Coming out is the process in which an individual a) accepts and identifies with their gender identity and/or sexual orientation and b) shares their identity willing with others. Coming out and living openly isn’t something you do once- it’s a journey that LGBTQ+ people make every single day of their lives. People may be "out" in some spaces and "in" in others. Every coming out experience is unique and must be navigated in the way most comfortable for the individual and a decision to disclose is one of safety, comfort, trust, and readiness. Whether it's for the first time ever or the first time today, coming out can be an arduous journey. It is also a brave decision to live openly and authentically.
When you're ready to tell that first person about your sexual or gender identity - or even those first few people- give yourself time to prepare. Think through your options and make a deliberate plan of who, what, why, and how. Remember that if you do not choose to come out now, or ever, your identity and experiences are still legitimate and valuable. You get to decide what is right for you.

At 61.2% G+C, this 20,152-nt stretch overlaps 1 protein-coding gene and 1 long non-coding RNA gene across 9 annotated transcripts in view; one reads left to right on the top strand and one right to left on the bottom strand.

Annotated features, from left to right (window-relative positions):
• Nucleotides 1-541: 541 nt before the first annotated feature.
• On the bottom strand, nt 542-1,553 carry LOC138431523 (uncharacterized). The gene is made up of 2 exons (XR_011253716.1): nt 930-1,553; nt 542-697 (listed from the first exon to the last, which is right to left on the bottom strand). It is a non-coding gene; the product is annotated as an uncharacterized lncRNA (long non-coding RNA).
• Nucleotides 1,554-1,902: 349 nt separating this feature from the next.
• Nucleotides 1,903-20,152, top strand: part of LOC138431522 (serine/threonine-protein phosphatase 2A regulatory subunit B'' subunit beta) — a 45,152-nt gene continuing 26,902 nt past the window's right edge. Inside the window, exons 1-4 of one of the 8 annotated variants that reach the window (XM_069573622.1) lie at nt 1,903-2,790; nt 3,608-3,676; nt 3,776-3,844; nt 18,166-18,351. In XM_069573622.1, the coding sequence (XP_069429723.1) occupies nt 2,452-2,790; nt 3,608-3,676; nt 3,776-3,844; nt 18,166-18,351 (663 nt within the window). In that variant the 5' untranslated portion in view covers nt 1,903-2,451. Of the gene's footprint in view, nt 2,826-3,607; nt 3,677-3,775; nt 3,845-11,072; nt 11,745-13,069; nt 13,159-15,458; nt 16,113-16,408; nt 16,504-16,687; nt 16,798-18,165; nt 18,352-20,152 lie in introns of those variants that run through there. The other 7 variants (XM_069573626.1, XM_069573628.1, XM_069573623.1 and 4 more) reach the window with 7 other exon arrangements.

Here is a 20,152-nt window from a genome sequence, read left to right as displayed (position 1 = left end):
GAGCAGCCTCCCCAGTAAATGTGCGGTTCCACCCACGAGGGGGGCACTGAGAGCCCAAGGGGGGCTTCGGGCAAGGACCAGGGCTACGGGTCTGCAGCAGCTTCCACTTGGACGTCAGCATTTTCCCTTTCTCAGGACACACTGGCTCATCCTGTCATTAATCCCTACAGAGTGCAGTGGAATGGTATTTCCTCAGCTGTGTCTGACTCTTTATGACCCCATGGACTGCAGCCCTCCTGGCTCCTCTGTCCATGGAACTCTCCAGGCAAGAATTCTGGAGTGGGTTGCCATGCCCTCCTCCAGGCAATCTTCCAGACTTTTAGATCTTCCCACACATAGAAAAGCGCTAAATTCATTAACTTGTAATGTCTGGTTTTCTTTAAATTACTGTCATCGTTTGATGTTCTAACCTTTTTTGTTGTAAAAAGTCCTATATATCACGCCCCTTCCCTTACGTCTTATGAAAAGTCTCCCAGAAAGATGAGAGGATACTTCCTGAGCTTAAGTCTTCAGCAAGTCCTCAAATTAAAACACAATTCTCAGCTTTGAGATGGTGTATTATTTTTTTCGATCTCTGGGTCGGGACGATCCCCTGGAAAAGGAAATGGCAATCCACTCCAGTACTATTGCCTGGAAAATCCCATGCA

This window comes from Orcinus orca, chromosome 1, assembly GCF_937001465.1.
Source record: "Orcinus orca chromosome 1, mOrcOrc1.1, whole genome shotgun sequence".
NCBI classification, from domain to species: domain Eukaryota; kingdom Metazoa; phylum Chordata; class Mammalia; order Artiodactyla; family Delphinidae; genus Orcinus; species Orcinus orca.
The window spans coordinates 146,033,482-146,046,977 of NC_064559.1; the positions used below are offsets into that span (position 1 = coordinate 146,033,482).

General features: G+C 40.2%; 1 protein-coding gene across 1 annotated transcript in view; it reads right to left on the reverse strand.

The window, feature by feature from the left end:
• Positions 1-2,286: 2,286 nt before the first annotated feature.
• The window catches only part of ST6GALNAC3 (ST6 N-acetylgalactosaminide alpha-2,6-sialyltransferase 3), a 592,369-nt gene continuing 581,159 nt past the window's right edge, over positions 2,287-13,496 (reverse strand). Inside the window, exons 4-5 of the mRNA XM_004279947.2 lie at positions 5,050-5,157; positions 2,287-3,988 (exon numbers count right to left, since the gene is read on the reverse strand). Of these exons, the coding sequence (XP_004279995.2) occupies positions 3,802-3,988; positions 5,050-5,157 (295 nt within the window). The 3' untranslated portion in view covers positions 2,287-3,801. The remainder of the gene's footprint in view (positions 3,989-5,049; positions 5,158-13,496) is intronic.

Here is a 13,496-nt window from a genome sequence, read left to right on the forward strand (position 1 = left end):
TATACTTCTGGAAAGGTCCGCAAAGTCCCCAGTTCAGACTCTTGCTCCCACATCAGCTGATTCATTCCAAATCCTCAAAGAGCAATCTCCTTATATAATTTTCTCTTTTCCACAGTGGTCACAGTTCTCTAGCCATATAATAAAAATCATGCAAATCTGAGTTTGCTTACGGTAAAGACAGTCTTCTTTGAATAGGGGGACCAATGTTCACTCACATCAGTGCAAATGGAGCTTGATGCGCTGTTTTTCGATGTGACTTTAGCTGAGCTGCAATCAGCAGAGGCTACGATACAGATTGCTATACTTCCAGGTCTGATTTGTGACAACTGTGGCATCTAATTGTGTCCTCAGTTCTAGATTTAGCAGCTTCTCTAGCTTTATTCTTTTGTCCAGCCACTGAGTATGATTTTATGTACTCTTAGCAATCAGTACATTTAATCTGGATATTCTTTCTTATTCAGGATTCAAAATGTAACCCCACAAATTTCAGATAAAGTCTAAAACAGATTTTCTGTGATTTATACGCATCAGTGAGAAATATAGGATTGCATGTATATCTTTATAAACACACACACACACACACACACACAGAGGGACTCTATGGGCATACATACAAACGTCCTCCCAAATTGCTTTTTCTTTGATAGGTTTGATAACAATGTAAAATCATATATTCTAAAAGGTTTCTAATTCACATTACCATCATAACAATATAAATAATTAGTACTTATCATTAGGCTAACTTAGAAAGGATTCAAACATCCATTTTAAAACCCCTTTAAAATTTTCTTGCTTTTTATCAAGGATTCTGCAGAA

Our partners at the Human Rights Campaign have developed numerous "Coming Out Guides" to help you with this process. We have these in print in the Pride Center or you may click the icons below to download a digital copy.
Someone who is coming out feels close enough to you and trusts you sufficiently to be honest and risk losing you as a friend or loved one. It can be difficult to know what to say and what to do to be supportive to someone who has “come out” to you. Below are some suggestions you may wish to follow.
1) Thank the person for having the courage to tell you. Choosing to tell you means they have a great deal of respect and trust for you.
2) Determine the expectations for level of confidentiality- Do other people know? Is this a secret?
3) Remember that their sexuality, gender identity, and expression are just a few dimensions of their person-hood.
4) Show interest and curiosity about what they are sharing with you, but don't pry or ask invasive questions.
5) Ask them how you can best support them (i.e. sharing resources, make connections, etc)
6) Check back in with them regularly to see how they are doing.